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Understanding avalanches: thermal conductivity of snow

Understanding avalanches: thermal conductivity of snow

When Wired Magazine wrote up Dr. Ed Adams and his colleagues, they didn’t refer to them as a team of civil engineers studying granular mechanics. Instead, they named them one of seven teams of “Mad Scientists” and called them “Snow Bombers.” It’s not hard to find articles about Montana State University’s avalanche studies program. Just describing a typical field study makes for a good story: to investigate real-world avalanche conditions, MSU researchers sit in an outhouse-sized shack bolted to the side of a mountain while colleagues trigger an avalanche up-slope.

But this isn’t just a story about explosions and extreme sports. At its heart, it’s a story about the microstructure of a very fascinating and difficult material. Rich Shertzer, who finished a PhD in the program at Montana State, thinks snow may be unique among natural materials because “the thermal environment it’s exposed to every day can cause pretty remarkable changes in its microstructure.” A cold, sunny day in the mountains can cause significant changes in snow crystals. It can change their size and shape, but more significantly it can cause a directional orientation in snow layers.

It’s long been empirically understood that avalanches tend to form above “weak layers” of snow. Shertzer and his colleagues are studying how the orientation of snow crystals correlates with weak layers. Most models of granular mechanics assume that the material’s microstructure is randomly arranged. However, snow layers seem to show a regular arrangement.

As Shertzer explains, “Qualitatively, people have known for a while that when you look at certain snow layers, chains of these ice grains seem to be forming. What I was trying to mathematically model is how that might affect the material properties [of snow], including thermal properties.”

In order to study the thermal properties of snow samples, the research team wanted a way to measure thermal conductivity in three directions. That ruled out flux plates. Thermal probes were an obvious alternative, but they brought a different set of challenges. Snow has a very low thermal conductivity, and as Shertzer explains, “if you add a lot of thermal energy to snow, since it’s very insulative, you’ll tend to raise the temperature. Not only do we want to avoid melting the snow in the neighborhood of the probe, but we want to prevent the probe from artificially inducing the same thermal processes we’re measuring—the ones that cause the crystals to change size, and shape, and orientation.”

In order to study the thermal properties of snow samples, the research team wanted a way to measure thermal conductivity in three directions. That ruled out flux plates. Thermal probes were an obvious alternative, but they brought a different set of challenges. Snow has a very low thermal conductivity, and as Shertzer explains, “if you add a lot of thermal energy to snow, since it’s very insulative, you’ll tend to raise the temperature. Not only do we want to avoid melting the snow in the neighborhood of the probe, but we want to prevent the probe from artificially inducing the same thermal processes we’re measuring—the ones that cause the crystals to change size, and shape, and orientation.”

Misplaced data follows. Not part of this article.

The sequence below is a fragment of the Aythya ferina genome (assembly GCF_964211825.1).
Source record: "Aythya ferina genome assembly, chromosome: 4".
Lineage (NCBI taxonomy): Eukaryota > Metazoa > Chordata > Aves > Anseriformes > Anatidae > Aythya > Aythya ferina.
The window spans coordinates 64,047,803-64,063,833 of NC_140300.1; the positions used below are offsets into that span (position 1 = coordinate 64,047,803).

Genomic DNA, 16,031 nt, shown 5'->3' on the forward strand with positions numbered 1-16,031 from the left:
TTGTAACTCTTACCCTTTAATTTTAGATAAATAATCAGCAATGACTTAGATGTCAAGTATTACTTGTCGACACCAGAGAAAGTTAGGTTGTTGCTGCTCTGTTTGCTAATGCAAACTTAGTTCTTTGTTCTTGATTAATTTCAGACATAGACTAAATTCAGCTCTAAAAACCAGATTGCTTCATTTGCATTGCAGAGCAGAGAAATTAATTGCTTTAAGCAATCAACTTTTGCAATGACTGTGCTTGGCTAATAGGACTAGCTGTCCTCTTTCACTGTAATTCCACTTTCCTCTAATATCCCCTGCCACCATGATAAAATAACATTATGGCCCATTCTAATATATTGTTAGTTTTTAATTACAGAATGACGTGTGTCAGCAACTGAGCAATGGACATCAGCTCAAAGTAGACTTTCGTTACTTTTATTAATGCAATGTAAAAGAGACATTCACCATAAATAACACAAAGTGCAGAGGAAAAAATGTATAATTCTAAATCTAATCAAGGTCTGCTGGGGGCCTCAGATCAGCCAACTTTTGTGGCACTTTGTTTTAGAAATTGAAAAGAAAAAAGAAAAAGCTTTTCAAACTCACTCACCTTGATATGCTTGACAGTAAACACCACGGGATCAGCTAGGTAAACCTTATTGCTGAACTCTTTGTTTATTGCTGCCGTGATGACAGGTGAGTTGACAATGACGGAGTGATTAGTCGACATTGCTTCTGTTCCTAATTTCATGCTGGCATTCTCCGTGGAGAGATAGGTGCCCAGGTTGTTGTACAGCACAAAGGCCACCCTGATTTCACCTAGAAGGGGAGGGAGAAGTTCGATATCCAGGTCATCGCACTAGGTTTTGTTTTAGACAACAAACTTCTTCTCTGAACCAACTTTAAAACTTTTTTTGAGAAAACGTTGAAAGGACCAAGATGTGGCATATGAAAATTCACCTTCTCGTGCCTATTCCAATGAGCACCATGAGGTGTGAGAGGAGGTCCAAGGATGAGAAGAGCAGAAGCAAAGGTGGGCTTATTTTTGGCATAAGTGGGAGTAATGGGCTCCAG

Shertzer read an article about measuring thermal conductivity in liquids, where if you add too much heat, you induce convection. “Our situation is similar to that,” he explains. “Heating the needle induces local phase change.” The article gave him some ideas about delivering low levels of heat for a relatively long period of time, and he contacted METER to see if that option was a possibility.

Image of the TEMPOS thermal properties analyzer
TEMPOS thermal properties analyzer

 

Unbeknownst to him, METER’s research scientists had just completed a year-long project focused on reducing the contact resistance errors that occur when using the large TR1 (now TR3) needle in METER’s thermal properties analyzer to measure thermal conductivity in large-grained samples. This made the TR1 needle a good candidate for measuring thermal conductivity in snow. The scientists were excited about modifying the thermal properties analyzer firmware to produce a low-power version that would work in snow. The resulting modification has given Shertzer some good data.

“I can definitely say that the anisotropy is there [in the snow samples]. It’s measurable and it’s significant. As the crystals reorient in these depth hoar like chains, the ice network is more conductive than the air in between. The orientation of the chains follows a direction of increased conductivity, and the directions that are perpendicular to the chains tend to decrease in conductivity. Qualitatively, it’s always made sense, and we were just looking for a way to actually relate it to properties like conductivity. Using needles to measure in three different directions simultaneously has given us the ability to measure those properties like conductivity. We expect that this orientation also affects other properties like strength and stiffness.”

Thermal conductivity studies may ultimately lead to a better understanding of the conditions that cause the snowpack to fracture and trigger an avalanche—and information that may help save lives among the growing number of people who ski and snowboard the backcountry.

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